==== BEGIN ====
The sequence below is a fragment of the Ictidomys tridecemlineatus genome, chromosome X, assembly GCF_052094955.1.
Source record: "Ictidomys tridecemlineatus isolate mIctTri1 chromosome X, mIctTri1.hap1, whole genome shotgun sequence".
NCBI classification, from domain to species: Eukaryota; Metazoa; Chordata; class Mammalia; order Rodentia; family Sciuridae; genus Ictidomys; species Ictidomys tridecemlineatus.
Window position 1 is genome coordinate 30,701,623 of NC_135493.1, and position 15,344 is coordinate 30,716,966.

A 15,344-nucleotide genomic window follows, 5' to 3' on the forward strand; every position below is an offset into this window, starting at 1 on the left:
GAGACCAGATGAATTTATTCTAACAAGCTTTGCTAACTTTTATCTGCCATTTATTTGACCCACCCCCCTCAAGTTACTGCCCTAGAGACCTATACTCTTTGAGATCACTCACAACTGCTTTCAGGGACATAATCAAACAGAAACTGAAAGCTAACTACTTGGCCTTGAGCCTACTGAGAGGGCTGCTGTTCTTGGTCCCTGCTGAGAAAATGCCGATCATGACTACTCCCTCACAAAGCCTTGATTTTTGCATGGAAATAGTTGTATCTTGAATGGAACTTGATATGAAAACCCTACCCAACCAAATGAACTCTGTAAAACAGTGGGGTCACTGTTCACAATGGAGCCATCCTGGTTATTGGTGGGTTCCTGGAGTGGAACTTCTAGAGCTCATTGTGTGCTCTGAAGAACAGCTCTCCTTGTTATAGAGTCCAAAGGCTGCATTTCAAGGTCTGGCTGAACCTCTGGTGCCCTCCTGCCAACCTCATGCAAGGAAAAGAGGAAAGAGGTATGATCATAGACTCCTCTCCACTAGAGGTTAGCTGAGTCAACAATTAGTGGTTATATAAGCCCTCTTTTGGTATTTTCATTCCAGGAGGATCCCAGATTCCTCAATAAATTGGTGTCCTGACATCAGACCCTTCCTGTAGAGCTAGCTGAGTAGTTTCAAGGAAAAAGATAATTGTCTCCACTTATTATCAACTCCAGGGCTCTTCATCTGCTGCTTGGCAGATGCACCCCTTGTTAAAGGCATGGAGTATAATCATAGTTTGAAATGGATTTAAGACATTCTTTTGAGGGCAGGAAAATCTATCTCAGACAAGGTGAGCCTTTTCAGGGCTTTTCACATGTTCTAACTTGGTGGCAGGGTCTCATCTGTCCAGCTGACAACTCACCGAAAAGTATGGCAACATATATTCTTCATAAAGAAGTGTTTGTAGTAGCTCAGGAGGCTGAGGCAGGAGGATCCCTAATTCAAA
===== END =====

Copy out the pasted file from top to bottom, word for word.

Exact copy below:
The sequence below is a fragment of the Ictidomys tridecemlineatus genome, chromosome X, assembly GCF_052094955.1.
Source record: "Ictidomys tridecemlineatus isolate mIctTri1 chromosome X, mIctTri1.hap1, whole genome shotgun sequence".
NCBI classification, from domain to species: Eukaryota; Metazoa; Chordata; class Mammalia; order Rodentia; family Sciuridae; genus Ictidomys; species Ictidomys tridecemlineatus.
Window position 1 is genome coordinate 30,701,623 of NC_135493.1, and position 15,344 is coordinate 30,716,966.

A 15,344-nucleotide genomic window follows, 5' to 3' on the forward strand; every position below is an offset into this window, starting at 1 on the left:
GAGACCAGATGAATTTATTCTAACAAGCTTTGCTAACTTTTATCTGCCATTTATTTGACCCACCCCCCTCAAGTTACTGCCCTAGAGACCTATACTCTTTGAGATCACTCACAACTGCTTTCAGGGACATAATCAAACAGAAACTGAAAGCTAACTACTTGGCCTTGAGCCTACTGAGAGGGCTGCTGTTCTTGGTCCCTGCTGAGAAAATGCCGATCATGACTACTCCCTCACAAAGCCTTGATTTTTGCATGGAAATAGTTGTATCTTGAATGGAACTTGATATGAAAACCCTACCCAACCAAATGAACTCTGTAAAACAGTGGGGTCACTGTTCACAATGGAGCCATCCTGGTTATTGGTGGGTTCCTGGAGTGGAACTTCTAGAGCTCATTGTGTGCTCTGAAGAACAGCTCTCCTTGTTATAGAGTCCAAAGGCTGCATTTCAAGGTCTGGCTGAACCTCTGGTGCCCTCCTGCCAACCTCATGCAAGGAAAAGAGGAAAGAGGTATGATCATAGACTCCTCTCCACTAGAGGTTAGCTGAGTCAACAATTAGTGGTTATATAAGCCCTCTTTTGGTATTTTCATTCCAGGAGGATCCCAGATTCCTCAATAAATTGGTGTCCTGACATCAGACCCTTCCTGTAGAGCTAGCTGAGTAGTTTCAAGGAAAAAGATAATTGTCTCCACTTATTATCAACTCCAGGGCTCTTCATCTGCTGCTTGGCAGATGCACCCCTTGTTAAAGGCATGGAGTATAATCATAGTTTGAAATGGATTTAAGACATTCTTTTGAGGGCAGGAAAATCTATCTCAGACAAGGTGAGCCTTTTCAGGGCTTTTCACATGTTCTAACTTGGTGGCAGGGTCTCATCTGTCCAGCTGACAACTCACCGAAAAGTATGGCAACATATATTCTTCATAAAGAAGTGTTTGTAGTAGCTCAGGAGGCTGAGGCAGGAGGATCCCTAATTCAAA